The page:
April 25 2014 Latest news:
Thursday, December 26, 2013
Tim Sherwood admits chairman Daniel Levy has taken a gamble on him after he came away from his first match in charge of Tottenham with an underwhelming draw against West Brom.
Eyebrows were raised on Monday when Sherwood was handed an 18-month contract as Spurs’ new head coach, and it was clear from the Boxing Day display against Albion that he still has much work to do.
Spurs drew 1-1 against the struggling Baggies after Jonas Olsson’s easy tap-in cancelled out Christian Eriksen’s stunning free-kick.
Tottenham held onto the lead for less than two minutes and they were regularly exposed at the back by some fluid counter-attacking from the visitors, who arrived at White Hart Lane having not won in their previous seven games.
Emmanuel Adebayor - whose error led to the Olsson goal - had an off day up front and had it not been for some good goalkeeping from Hugo Lloris, Tottenham could have suffered another damaging defeat.
A smattering of boos rang out at the final whistle to sum up how the home supporters viewed the performance.
“The fans will be disappointed, obviously. I understand that,” Sherwood said.
“We are at home and, with respect, against West Brom you should be winning.
“It’s a game we should have won. We should have played better and we are capable of playing better.
“I thought we could be a bit more adventurous around the penalty box and show a little more guile.”
Sherwood was appointed caretaker following the dismissal of Andre Villas-Boas and he delivered an encouraging win over Southampton last weekend.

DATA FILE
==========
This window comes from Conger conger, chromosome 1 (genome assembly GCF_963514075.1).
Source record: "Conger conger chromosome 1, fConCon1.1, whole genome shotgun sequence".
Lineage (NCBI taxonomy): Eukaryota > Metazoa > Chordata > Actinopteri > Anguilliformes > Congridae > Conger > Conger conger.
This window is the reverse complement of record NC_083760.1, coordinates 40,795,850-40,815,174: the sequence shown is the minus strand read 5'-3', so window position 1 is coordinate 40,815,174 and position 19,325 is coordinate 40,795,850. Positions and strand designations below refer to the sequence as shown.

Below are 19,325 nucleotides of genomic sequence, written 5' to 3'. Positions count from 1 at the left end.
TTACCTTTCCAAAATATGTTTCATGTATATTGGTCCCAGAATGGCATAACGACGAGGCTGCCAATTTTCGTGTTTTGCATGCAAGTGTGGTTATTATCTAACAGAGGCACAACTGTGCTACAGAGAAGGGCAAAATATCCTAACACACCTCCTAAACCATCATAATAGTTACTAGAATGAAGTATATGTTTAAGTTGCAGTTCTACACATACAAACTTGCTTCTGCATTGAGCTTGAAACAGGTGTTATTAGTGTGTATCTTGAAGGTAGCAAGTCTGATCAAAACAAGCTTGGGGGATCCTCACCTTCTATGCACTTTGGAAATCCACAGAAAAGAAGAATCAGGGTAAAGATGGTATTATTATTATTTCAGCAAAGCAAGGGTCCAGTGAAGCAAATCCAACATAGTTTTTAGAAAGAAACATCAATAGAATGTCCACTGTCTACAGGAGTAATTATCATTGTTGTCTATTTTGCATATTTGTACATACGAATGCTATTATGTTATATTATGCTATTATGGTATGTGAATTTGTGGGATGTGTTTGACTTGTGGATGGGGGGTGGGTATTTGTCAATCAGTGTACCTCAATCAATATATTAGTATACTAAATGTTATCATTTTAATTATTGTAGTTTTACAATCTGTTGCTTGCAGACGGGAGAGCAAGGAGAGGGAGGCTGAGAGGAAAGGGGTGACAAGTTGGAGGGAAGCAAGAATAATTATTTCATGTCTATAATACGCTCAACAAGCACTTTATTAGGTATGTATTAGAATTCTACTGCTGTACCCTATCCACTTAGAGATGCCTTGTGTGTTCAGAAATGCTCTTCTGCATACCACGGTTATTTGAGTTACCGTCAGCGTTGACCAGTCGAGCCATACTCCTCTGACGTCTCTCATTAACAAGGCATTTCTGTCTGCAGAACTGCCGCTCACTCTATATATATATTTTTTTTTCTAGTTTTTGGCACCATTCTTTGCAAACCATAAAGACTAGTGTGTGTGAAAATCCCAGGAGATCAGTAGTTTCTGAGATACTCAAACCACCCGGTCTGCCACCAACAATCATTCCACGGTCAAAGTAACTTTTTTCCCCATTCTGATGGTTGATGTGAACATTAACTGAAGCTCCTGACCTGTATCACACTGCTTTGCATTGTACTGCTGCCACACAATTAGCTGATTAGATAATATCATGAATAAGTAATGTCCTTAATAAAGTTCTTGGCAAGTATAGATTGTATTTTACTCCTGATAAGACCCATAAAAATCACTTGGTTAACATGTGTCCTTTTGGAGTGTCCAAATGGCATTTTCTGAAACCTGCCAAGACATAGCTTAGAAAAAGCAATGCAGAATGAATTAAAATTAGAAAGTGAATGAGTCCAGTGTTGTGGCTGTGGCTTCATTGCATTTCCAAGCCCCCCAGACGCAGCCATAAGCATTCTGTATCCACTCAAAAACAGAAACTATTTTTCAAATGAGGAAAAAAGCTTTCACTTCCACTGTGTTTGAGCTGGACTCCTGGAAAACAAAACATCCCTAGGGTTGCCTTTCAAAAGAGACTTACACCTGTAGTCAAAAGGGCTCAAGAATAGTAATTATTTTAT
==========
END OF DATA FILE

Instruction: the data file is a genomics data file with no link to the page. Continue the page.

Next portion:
The former Spurs midfielder laid out his unconditional commitment to attacking football in that match and he repeated that stance at White Hart Lane on Boxing Day.
Sherwood omitted a holding midfielder from the line-up, and Tottenham were exposed as a result, but he insists the team will become a more cohesive unit once they have spent more time working together at the end of the hectic festive schedule.
Still, with his only previous managerial experience coming at youth level, he knows his appointment is a punt on Levy’s part.
“It’s a gamble because I’ve never done it before,” the 44-year-old said.
“But there are a lot of good managers who had never done it before and become a success.
“I was never a professional footballer until I stepped on to the field.”
The fact that he only has a contract until the end of next season has prompted suggestions that Sherwood is keeping the seat warm for someone with more experience.
“I regard (that) as an insult, but it is only an insult if I go and win all the games,” Sherwood said.
“What can we do? If we win all the games and someone else comes in and keeps it and brings someone else in after I’ve won the league then I’m going to Real Madrid,” he added with a smile.
Sherwood says the players have responded well to his appointment, and bemoaned the fact that he had almost a full team of unfit players unavailable.